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Moresby Meanders Observations From an Ongoing Journey

A Prelude to Writing on the Subject of Life in London

UNITED KINGDOM | Sunday, 5 January 2014 | Views [964]

Back in the nineties young people from Australia used to flock to London on the promise of earning good money (in ever strong British Pounds) which would then pay for the travel, adventures, parties and a series of hazy but satisfying remnants of memories built on booze, cheap cocaine, ecstasy and general debauchery. As a young Sydneysider it sounded like a dreamscape. The girls, the parties, Europe at your doorstep, cash flowing effortlessly in to ones open wallet, taps of ale flowing just as effortlessly down ones throat.

That was the nineties. This is now…

I will preface the following discourse on my experience to date of living in London with the following;

I am in the process of settling my differences with this city and am working on a more positive and balanced relationship. Come the end of 2014 London and I will part on amiable terms.

London is not a city that I slot comfortably in to place with. At the end of 2012, newly married with my wife Hilde, we moved sight unseen to East London to settle in our new home with my sister Jessie, her husband Mike and our angelic niece Flux. The move was not so much by choice but more by default on the back of a visa denial from the fairy tale snow-capped socialist dreamscape of Norway. We had met by chance a little over a year previous during a late night “nachspeil” (after party) at the club where Hilde was working in down town Oslo. I, in the following weeks pursued/harassed her until finally and somewhat reluctantly she fell for me. A year later we married in a move to cement our lives together… As it turned out our lives were cemented together on that lovely Norwegian summer day, and then unceremoniously dumped in to the North Sea.

Surfacing a short time later over the pond in the UK, we found ourselves coming to terms with a new and very different environment to cosy, slow paced, sedate Oslo.

London was for me as a newcomer vast, over-crowded, ugly and inhospitable. The first six months were difficult. Dragging myself out of bed each grey winter morning, heading out in to the cold and wet to share an over-crowded tube carriage with a group of equally disgruntled, mostly distant though at times aggressive suburban commuters. At work I would spend fourteen mostly stressful hours, five days a week busting my arse for about four pounds an hour, maximising profit for a boss whose redeeming qualities showed as often as he was sober and/or personable ie. never. The work situation coupled with problems finding people of like mind to socialize with and my wife’s unemployment meant that at the end of a working week after all the bills were paid and money set aside for food and travel, not only did we have just ten pounds extra to spend on “something nice” but also very few friends to share this treat and a bit downtime with. Levels of dissatisfaction with the way our new life in London was heading came to a head in May of last year when the wife and I sick of struggling took the last of our money and fled to China in order to to take some time off, reset and see if we could take another year or more if living in this unforgiving city.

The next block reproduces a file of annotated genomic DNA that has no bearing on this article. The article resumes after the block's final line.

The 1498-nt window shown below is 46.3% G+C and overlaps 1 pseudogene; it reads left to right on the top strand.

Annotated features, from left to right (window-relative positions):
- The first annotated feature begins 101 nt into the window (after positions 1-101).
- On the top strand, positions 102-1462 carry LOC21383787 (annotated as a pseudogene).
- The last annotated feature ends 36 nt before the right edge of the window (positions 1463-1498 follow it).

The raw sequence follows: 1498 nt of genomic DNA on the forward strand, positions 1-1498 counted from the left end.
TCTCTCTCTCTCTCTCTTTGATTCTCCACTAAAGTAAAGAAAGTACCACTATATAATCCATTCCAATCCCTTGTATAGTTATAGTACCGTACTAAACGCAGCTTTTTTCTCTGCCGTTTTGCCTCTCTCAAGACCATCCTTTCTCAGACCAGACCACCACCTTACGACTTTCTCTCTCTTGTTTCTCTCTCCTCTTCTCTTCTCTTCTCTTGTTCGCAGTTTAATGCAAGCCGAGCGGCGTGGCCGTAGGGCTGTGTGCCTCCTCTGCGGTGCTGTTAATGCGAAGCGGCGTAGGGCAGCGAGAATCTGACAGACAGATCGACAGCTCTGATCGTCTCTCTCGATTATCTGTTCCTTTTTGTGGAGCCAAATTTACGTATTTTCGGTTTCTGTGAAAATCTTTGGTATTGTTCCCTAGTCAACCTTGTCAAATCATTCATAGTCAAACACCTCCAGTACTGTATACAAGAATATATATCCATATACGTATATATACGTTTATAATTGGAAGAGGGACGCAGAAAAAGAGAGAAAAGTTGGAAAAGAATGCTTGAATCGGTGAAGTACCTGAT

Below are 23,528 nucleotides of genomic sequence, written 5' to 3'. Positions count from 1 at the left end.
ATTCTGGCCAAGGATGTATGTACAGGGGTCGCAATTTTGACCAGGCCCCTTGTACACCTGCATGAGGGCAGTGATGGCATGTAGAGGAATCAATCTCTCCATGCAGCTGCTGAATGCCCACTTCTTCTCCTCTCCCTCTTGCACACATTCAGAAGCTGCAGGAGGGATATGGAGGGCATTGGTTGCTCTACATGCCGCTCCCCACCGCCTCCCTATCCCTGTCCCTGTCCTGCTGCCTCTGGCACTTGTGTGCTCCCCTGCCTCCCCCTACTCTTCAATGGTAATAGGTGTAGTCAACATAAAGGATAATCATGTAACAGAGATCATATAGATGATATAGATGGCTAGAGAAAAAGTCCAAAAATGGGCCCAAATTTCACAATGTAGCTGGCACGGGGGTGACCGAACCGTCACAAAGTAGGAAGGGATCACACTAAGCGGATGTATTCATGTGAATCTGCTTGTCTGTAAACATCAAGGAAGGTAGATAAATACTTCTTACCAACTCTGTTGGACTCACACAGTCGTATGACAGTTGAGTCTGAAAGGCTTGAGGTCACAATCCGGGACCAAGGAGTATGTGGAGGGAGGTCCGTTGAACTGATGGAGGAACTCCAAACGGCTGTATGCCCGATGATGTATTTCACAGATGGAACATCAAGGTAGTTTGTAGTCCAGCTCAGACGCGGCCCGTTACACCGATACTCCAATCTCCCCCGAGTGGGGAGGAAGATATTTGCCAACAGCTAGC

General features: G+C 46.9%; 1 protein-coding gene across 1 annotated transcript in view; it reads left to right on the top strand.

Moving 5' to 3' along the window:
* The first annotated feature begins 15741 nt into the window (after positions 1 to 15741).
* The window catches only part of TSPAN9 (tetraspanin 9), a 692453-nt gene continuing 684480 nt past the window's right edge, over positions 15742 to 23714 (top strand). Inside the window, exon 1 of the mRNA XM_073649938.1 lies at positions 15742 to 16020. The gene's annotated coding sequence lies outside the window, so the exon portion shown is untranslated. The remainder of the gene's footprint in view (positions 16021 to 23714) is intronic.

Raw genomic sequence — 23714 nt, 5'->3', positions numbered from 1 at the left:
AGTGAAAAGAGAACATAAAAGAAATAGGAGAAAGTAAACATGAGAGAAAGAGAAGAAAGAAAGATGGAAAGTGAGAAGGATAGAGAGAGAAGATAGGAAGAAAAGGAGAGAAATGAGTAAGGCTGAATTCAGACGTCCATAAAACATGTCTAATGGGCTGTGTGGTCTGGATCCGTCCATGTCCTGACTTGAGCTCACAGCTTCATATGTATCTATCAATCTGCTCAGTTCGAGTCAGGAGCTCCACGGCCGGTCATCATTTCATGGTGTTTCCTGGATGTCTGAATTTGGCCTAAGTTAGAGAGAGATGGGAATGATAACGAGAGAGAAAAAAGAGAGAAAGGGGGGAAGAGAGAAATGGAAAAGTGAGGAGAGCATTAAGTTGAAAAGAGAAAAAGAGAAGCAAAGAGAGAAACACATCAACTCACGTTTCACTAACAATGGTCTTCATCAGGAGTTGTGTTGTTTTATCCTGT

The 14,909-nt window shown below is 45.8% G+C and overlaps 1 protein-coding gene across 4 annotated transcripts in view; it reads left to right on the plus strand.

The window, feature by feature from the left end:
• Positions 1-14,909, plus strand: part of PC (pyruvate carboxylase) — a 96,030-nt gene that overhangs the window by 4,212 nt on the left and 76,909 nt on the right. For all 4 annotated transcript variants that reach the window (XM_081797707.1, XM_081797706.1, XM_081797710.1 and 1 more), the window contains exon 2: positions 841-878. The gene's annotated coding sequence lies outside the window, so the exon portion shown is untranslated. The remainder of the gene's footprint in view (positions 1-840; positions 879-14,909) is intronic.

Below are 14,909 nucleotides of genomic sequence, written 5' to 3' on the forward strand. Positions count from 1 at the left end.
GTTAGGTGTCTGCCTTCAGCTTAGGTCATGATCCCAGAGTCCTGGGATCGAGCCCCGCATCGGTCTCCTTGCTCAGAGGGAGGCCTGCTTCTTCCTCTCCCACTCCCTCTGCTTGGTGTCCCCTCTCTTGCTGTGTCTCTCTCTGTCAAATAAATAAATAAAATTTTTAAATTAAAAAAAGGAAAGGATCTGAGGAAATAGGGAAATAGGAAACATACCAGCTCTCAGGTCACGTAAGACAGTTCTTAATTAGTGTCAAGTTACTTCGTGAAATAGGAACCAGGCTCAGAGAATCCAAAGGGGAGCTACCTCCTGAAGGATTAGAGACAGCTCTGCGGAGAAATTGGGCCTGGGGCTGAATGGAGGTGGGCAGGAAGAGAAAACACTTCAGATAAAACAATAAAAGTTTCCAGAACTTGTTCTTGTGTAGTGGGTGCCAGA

I am now based on experience a firm believer that it takes a minimum six months to find your place in a new city. And if it doesn’t work in the first six months, take stock, take a break, come back, put some changes in to action and see how it treats you then.

Nowadays six months after our return from China I find myself much more at peace. Continually I grow closer to and more affectionate of the cluttered, colourful, charismatic cultural crush that is London. I feel now that I have come to terms with the fact this crazy town owns us for one more year… All drama aside, I do for the most part enjoy living here. But, falling in love with London, or more accurately, falling in to a tolerable state of symbiotic co-existence with London was not easy and was mostly dependent on finding that corner of the city where the brand of living and the pulse of the area and the people matched my own. I at least have found a home away from home, for now. The coming stories of the people, places and events of the last year will detail how I found and came to terms with my little slice of London…

 

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